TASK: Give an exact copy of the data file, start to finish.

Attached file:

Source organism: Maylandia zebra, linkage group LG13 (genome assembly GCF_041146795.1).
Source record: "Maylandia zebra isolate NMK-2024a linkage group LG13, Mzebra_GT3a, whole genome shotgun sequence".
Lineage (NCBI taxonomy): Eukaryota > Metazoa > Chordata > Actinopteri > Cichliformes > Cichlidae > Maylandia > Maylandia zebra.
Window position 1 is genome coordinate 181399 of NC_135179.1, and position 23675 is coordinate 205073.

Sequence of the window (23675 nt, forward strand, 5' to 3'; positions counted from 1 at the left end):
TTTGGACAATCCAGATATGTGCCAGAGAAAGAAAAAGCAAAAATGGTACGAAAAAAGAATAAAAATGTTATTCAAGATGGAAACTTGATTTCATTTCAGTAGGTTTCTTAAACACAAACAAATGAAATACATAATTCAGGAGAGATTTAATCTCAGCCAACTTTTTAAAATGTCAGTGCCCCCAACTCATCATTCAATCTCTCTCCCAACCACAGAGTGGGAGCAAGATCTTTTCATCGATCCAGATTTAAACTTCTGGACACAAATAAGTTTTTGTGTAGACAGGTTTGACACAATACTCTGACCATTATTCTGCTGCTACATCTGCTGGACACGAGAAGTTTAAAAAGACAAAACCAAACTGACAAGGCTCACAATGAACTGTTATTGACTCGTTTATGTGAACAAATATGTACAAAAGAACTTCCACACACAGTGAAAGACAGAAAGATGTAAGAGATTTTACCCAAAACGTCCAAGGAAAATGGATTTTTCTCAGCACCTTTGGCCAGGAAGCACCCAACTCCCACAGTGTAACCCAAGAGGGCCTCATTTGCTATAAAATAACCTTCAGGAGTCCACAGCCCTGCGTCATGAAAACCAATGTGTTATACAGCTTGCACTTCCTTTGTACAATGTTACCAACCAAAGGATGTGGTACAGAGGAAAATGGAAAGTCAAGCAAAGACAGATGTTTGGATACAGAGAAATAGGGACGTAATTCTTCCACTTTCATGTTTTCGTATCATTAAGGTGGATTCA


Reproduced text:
Source organism: Maylandia zebra, linkage group LG13 (genome assembly GCF_041146795.1).
Source record: "Maylandia zebra isolate NMK-2024a linkage group LG13, Mzebra_GT3a, whole genome shotgun sequence".
Lineage (NCBI taxonomy): Eukaryota > Metazoa > Chordata > Actinopteri > Cichliformes > Cichlidae > Maylandia > Maylandia zebra.
Window position 1 is genome coordinate 181399 of NC_135179.1, and position 23675 is coordinate 205073.

Sequence of the window (23675 nt, forward strand, 5' to 3'; positions counted from 1 at the left end):
TTTGGACAATCCAGATATGTGCCAGAGAAAGAAAAAGCAAAAATGGTACGAAAAAAGAATAAAAATGTTATTCAAGATGGAAACTTGATTTCATTTCAGTAGGTTTCTTAAACACAAACAAATGAAATACATAATTCAGGAGAGATTTAATCTCAGCCAACTTTTTAAAATGTCAGTGCCCCCAACTCATCATTCAATCTCTCTCCCAACCACAGAGTGGGAGCAAGATCTTTTCATCGATCCAGATTTAAACTTCTGGACACAAATAAGTTTTTGTGTAGACAGGTTTGACACAATACTCTGACCATTATTCTGCTGCTACATCTGCTGGACACGAGAAGTTTAAAAAGACAAAACCAAACTGACAAGGCTCACAATGAACTGTTATTGACTCGTTTATGTGAACAAATATGTACAAAAGAACTTCCACACACAGTGAAAGACAGAAAGATGTAAGAGATTTTACCCAAAACGTCCAAGGAAAATGGATTTTTCTCAGCACCTTTGGCCAGGAAGCACCCAACTCCCACAGTGTAACCCAAGAGGGCCTCATTTGCTATAAAATAACCTTCAGGAGTCCACAGCCCTGCGTCATGAAAACCAATGTGTTATACAGCTTGCACTTCCTTTGTACAATGTTACCAACCAAAGGATGTGGTACAGAGGAAAATGGAAAGTCAAGCAAAGACAGATGTTTGGATACAGAGAAATAGGGACGTAATTCTTCCACTTTCATGTTTTCGTATCATTAAGGTGGATTCA